Alcohol has been a part of human life for centuries. Historically, all civilizations brewed some form of alcoholic drink. Using their farm produce, nuts, and fruits, each region and ethnic group had a recipe for a drink. In India, alcohol finds mentioned in the Rig Veda and Ayurveda also mentions alcohol. Today also, various regions have alcoholic drinks like Apong of Assam, Handia of Jharkand, Lugdi of HP, Thaati Kallu from Kerala, and Mahua - MP. Feni of Goa, Toddy - AP and Kesar Kasturi in Rajasthan. Other than these drinks, individual households also have a recipe for wine or drink. In Rajasthan, there is a special wine brewed for lactating mothers!
There is no problem with alcohol consumption per se. In moderation, it is also believed to support health both in modern-day research and traditional concepts. The effects of alcohol is because of the active molecule ethanol. To understand why there is a caveat to how much to drink, let's understand how excess alcohol affects our bodies.
How Does Alcohol Affect Our Body?
- Stomach: Excessive intake causes gastritis by irritating the lining of the stomach.
- Liver: Causes inflammation, fatty liver, alcoholic hepatitis, fibrosis, and cirrhosis.
- Pancreas: This may cause inflammation and swelling of the blood vessels because of the production of toxic substances in response to alcohol.
- Heart: Cardiomyopathy, arrhythmias, Stroke, and high BP are some of the issues associated with excessive alcohol consumption.
- Brain: This may interfere with brain communication pathways, affecting its working and leading to confusion, mood swings, behaviour, ability to think clearly, and coordinated movements.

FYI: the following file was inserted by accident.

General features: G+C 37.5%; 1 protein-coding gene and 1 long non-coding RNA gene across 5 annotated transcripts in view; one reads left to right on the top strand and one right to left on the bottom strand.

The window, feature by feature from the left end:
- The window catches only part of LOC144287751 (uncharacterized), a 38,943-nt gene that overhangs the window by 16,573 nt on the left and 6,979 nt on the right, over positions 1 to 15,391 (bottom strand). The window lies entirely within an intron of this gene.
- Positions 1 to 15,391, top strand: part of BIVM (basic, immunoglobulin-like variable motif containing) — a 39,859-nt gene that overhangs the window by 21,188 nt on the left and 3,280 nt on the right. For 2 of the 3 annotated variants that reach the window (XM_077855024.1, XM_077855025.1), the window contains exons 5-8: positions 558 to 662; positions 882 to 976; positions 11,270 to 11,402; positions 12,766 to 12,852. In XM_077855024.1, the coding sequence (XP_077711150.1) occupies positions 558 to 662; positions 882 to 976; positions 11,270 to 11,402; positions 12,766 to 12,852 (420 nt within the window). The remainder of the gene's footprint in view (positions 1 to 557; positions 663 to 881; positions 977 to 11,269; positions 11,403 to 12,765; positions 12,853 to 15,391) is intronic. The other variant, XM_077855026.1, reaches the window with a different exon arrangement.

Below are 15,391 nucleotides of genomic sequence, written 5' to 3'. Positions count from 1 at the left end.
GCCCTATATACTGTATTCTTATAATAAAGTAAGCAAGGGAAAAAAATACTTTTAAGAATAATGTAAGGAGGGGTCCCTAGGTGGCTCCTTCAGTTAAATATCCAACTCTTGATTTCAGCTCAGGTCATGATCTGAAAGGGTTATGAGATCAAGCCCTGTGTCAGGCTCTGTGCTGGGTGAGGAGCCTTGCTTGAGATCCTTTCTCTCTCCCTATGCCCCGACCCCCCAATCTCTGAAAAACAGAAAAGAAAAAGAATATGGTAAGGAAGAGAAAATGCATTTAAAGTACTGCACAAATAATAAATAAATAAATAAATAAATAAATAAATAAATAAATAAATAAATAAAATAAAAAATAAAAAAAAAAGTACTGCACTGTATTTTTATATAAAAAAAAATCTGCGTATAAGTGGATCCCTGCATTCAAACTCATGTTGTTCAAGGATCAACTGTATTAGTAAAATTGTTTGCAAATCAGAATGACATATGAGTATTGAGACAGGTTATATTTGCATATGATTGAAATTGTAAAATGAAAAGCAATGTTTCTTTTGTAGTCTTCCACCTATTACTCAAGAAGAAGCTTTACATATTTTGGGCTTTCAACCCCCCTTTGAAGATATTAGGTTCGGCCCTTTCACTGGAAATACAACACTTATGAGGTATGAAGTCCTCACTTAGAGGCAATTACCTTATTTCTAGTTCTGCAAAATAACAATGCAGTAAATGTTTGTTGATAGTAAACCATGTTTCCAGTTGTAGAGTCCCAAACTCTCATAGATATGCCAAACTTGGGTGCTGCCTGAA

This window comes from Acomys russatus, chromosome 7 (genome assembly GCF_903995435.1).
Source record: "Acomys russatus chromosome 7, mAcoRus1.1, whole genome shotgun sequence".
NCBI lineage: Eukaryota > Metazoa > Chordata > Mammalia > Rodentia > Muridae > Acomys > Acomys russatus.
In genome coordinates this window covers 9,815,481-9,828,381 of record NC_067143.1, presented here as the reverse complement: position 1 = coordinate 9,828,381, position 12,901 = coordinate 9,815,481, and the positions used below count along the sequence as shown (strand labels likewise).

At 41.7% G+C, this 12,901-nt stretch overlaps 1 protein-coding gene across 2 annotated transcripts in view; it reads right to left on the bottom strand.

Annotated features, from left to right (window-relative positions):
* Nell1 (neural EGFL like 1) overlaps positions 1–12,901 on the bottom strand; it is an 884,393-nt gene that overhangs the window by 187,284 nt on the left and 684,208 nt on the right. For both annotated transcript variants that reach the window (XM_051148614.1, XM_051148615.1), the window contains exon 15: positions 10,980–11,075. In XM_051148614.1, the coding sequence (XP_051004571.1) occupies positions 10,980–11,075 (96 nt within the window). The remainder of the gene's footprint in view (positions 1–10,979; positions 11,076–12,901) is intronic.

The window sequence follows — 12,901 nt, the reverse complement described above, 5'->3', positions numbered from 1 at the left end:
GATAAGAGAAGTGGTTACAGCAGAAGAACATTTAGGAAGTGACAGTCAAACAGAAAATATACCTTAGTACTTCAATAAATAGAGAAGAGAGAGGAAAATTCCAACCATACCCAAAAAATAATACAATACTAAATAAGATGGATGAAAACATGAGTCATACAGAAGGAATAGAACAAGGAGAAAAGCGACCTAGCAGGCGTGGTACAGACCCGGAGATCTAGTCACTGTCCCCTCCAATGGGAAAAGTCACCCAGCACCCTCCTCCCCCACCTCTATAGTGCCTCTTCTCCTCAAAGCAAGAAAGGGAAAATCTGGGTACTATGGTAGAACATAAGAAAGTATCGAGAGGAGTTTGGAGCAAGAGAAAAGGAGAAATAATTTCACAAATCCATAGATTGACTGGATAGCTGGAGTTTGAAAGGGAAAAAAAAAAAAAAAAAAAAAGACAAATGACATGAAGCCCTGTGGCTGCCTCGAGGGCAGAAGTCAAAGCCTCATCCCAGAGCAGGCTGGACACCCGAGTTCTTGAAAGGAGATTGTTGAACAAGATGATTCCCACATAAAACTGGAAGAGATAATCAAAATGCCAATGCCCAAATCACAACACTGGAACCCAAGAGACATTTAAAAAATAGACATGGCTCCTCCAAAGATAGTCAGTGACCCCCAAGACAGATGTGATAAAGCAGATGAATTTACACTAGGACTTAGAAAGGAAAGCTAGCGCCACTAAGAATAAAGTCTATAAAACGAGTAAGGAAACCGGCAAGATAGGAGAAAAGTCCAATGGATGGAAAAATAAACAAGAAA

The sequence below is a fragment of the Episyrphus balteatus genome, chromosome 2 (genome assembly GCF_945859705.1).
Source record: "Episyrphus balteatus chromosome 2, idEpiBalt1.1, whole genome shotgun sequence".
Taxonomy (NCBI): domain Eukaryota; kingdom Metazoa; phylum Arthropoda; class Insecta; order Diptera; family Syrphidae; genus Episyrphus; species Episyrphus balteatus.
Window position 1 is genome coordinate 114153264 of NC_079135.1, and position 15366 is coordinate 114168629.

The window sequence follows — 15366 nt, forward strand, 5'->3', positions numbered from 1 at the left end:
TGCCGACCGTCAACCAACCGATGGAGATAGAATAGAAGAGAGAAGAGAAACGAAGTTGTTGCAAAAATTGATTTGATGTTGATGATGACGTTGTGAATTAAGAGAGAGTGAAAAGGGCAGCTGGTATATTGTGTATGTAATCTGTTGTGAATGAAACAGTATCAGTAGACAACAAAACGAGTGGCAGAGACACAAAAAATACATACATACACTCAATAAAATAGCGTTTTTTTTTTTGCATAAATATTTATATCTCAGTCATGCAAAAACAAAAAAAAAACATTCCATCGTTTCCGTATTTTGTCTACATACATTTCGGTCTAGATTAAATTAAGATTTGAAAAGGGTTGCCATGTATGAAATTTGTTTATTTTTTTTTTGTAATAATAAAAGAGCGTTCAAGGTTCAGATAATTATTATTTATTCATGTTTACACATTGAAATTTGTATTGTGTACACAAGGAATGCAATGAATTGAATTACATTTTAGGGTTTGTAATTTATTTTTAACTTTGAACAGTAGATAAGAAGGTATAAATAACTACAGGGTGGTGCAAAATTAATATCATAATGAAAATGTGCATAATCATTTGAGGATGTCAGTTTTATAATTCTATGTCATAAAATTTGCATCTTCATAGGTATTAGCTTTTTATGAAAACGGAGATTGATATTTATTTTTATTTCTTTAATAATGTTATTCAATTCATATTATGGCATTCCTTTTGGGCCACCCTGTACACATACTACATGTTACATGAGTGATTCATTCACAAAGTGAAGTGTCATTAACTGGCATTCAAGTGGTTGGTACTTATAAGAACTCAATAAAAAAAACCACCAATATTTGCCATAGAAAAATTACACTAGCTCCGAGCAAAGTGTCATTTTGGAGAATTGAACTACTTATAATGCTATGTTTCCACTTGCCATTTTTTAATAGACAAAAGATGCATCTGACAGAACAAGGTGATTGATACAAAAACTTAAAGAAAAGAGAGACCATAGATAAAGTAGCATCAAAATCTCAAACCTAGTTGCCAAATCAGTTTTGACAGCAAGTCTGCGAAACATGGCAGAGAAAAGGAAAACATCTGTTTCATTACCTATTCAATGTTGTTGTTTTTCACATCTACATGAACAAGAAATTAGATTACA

- Cancers: of the mouth, pharynx, larynx, esophagus, breast, liver, colon, and rectum. The International Agency for Research on Cancer stated that ethanol breaks down to acetaldehyde and both are carcinogenic.
While research has linked moderate intake of alcohol to protection against cardiovascular diseases, and maybe diabetes, heavy drinking is a leading cause of death and social problems.
Do we stop alcohol consumption?
Moderation is the key. The latest consensus among health care experts is that 1-2 drinks per day for men and 1 drink per day for women is safe.
Next question - what is 1 drink?
One drink is a serving that provides about 12-15% alcohol. The amount of the drink does not translate directly into the quantity of alcohol it contains:
1. Beer has 5% alcohol so a bottle is the standard 1 drink
2. Distilled spirits contain 40% alcohol so 1 drink is 30-40ml
|SERVING SIZE (floz/ml)
|WHISKY 100 proof
|VODKA 80 proof
|RUM 80 proof
|GIN 90 proof
- Spacing your drinks: Research has shown that taking that 1 drink for 4 days a week is safe but consuming 7 drinks in one sitting and avoiding it on the other days is detrimental. Basically excessive alcohol intake in one sitting is not advised.
- Eat well: If you are heading to the bar, ensure that you eat a good amount of carbs and proteins before and along with your drink. Eat well the day after too. Alcohol lowers blood sugars and can cause discomfort so snack healthy, eat a proper meal to stay healthy. Fruits are great snacks with alcohol.
- Hydrate: Make sure that you drink a big glass of water before picking up your drink and continue with water in between your drinks. This will keep you hydrated.
- Rest is important. Drinking after a workout may not be the best way. Sleep well and if you are heading for a party, make sure you get a good rest before.
Alcohol has been attributed to a lot of health benefits but only when taken in moderation. Excessive drinking has ruined many lives, and households and is detrimental to health. The idea is to enjoy a drink, not get drunk. If you are thinking of starting for the health benefits, stop, and choose exercise instead, it is more beneficial.
Disclaimer: This content including advice provides generic information only. It is in no way a substitute for qualified medical opinion. Always consult a specialist or your own doctor for more information. NDTV does not claim responsibility for this information.
About Rupali DattaRupali Datta is a Clinical Nutritionist and has worked in leading corporate hospitals. She has created and lead teams of professionals to deliver clinical solutions for patients across all medical specialties including critical care. She is a member of the Indian Dietetic Association and Indian Association of Parenteral and Enteral Nutrition.